Homelessness appeared to be on the decline in New Jersey last year — and advocates are hoping the trend continues when the state's homeless population is counted again later this week.

On Wednesday, all 21 New Jersey counties will participate in NJCounts 2017, a state-wide point-in-time count of the sheltered and unsheltered homeless.

Volunteers seek out homeless residents in shelters, woods, under bridges, in vacant buildings and other locations.

“It is also planned in order that we can get the resources and services necessary to help those folks who are experiencing housing crisis and homelessness," Jay Everett of Monarch Housing Associates, a non-profit aimed at helping New Jersey's homeless, said.

Once each community gets its data, it can use that information to make funding decisions about what types of resources it needs — whether for individuals or families, Everett said. All the point-in-time data is then reported to the Department of Housing and Urban Development, he said.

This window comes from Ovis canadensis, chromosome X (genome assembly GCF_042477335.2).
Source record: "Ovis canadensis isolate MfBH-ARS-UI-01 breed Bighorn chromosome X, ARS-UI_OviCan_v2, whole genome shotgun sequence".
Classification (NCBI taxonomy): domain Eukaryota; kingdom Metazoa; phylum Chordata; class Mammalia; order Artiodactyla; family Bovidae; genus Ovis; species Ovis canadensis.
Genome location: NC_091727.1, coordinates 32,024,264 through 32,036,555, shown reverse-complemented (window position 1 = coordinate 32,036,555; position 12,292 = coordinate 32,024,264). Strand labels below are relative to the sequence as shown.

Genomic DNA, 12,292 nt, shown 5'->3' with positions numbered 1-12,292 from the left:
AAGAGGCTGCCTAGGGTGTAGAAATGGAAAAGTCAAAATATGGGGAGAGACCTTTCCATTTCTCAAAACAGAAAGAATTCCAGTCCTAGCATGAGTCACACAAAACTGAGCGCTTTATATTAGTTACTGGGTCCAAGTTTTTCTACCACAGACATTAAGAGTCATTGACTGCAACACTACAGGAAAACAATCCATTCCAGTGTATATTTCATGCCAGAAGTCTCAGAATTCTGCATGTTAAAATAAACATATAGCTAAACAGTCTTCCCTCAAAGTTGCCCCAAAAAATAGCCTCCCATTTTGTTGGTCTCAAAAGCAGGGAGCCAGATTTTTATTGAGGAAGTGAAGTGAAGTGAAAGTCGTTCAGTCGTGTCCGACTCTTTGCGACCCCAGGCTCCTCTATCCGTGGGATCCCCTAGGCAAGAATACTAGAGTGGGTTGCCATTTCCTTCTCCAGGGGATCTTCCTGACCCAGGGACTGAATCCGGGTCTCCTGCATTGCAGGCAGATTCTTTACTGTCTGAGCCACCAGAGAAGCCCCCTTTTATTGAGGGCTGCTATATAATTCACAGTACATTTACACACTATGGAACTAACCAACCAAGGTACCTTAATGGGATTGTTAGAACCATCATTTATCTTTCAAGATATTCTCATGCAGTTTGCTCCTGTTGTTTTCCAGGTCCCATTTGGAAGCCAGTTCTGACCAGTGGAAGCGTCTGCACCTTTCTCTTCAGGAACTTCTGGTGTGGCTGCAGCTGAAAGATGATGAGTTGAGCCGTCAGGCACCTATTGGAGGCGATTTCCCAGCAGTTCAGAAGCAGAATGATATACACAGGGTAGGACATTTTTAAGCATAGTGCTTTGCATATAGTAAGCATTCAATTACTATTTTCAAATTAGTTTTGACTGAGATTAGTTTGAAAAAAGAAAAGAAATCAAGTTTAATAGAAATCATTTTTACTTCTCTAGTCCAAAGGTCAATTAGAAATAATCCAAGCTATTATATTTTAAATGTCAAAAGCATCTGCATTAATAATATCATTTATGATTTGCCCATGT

Last year’s number was a decrease of 1,270 homeless people in New Jersey — or 12 percent since 2015, signaling an impact. But Everett said with 8,941 folks last year, that’s still a lot of our neighbors living in homelessness.

“We’re seeing progress but there’s much more left to do," he said.

Many factors will contribute to this year’s homeless count, as shelters have reported lack of capacity to house homeless families, a shortage of rental housing has driven up demand and costs, and Congress hasn't increased funding for the federal Housing Choice Voucher program, Everett said.

New Jersey continues to have a higher rate of foreclosures than the national average as well, he said. Too many jobs in the state do not pay a living wage and those that do, are leaving the state, Everett said.

In December 2016, the Department of Housing and Urban Development announced more than $45 million in funding to New Jersey. Only South Dakota received a greater increase in HUD funding than New Jersey.

Learning about efforts in our community to help end homelessness is “really an important piece of helping our neighbors achieve self-efficiency and be stable in our communities, and enjoy what New Jersey has to offer without being in crisis,” Everett said.

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